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Natl Cancer Inst Monogr. 1985 Dec;69:235-45.

Religion and cancer in Los Angeles County.

Abstract

The patterns of cancer risk by religion in the large multidenominational population of Los Angeles County were examined with the method of proportional incidence. Risk estimates for individual cancers by religion were screened and those extreme but stable estimates found were reexamined in light of relative socioeconomic class, nativity, and ethnicity. Within Protestant denominations, gradients which can still best be attributed to religious preference were observed for leukemia, stomach, and cervix cancer. Roman Catholics tend to have high risks of stomach and gallbladder and a low risk of prostate cancer, whereas Eastern Orthodox women trade high risk of stomach cancer for low risk of endometrial and lung cancer. The most extreme pattern of risk, that for Jews, is comprised of lowered risk for cervical cancer and for most sites usually associated with smoking, plus consistently higher risk for lymphomas, thyroid cancer, and bladder cancer among males. Like Jews, Seventh-Day Adventists experience high risk for lymphoma and low risk for cervical and respiratory cancers. Risk to Mormons in Los Angeles differs from that of the standard Protestant population in only minor and inconsistent ways. Neither Mormons nor Adventists showed the previously reported deficits of colorectal or breast cancer. Although the method of proportional incidence may be partly responsible for our failure to confirm previous findings, nonreligious cultural or methodologic factors in the original investigations also provide plausible explanations. More generally, associations of the modest magnitude observed between cancer risk and religion in American populations should probably not be attributed to religious life-style, unless extraordinary circumstances permit the exclusion of other determinants.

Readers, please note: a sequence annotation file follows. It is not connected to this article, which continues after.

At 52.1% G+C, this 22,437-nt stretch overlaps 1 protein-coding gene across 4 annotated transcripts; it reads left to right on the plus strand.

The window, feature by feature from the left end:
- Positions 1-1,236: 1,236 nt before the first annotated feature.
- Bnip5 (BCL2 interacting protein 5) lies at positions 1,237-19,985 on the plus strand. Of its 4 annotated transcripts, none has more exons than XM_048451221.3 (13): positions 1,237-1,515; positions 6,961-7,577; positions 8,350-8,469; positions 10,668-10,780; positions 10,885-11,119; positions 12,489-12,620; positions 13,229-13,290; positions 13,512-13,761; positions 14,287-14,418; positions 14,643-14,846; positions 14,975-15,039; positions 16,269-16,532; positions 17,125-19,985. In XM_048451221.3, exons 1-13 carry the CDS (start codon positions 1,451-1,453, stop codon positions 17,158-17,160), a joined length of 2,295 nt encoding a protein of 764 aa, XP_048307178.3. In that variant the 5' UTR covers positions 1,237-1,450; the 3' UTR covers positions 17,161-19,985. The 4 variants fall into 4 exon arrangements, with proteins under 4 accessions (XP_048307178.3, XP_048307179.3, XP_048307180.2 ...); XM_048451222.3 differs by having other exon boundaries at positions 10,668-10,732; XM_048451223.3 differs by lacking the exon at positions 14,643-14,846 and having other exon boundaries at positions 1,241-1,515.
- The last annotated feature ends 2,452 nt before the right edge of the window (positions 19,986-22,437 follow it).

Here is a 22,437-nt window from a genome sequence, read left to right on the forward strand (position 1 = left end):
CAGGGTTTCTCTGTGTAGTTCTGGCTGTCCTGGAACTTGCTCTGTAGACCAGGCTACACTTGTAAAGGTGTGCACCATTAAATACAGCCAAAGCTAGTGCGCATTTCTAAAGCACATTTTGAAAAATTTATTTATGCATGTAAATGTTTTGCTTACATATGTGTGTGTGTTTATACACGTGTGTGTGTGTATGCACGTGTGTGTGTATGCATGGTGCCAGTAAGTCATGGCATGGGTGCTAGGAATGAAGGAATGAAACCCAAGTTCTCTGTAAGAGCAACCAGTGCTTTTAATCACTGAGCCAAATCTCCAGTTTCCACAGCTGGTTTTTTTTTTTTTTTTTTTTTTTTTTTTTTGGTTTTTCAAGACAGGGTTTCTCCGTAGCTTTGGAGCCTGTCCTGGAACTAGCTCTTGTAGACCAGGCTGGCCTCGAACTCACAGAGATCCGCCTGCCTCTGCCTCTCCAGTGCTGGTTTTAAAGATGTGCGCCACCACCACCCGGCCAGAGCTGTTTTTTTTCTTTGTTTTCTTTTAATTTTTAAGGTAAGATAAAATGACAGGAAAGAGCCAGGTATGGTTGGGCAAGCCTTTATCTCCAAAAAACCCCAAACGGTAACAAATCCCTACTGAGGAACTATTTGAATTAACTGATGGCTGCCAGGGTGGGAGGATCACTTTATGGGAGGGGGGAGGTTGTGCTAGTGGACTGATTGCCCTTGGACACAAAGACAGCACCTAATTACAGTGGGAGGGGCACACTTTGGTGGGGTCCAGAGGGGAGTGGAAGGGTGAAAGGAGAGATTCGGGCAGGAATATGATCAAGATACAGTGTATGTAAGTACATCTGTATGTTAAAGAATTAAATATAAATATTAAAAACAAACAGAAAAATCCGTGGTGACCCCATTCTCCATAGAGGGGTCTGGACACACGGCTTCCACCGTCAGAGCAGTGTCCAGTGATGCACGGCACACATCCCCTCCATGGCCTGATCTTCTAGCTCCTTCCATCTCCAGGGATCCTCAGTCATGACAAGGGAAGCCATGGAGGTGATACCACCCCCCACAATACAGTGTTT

PMID:
3834340
[Indexed for MEDLINE]
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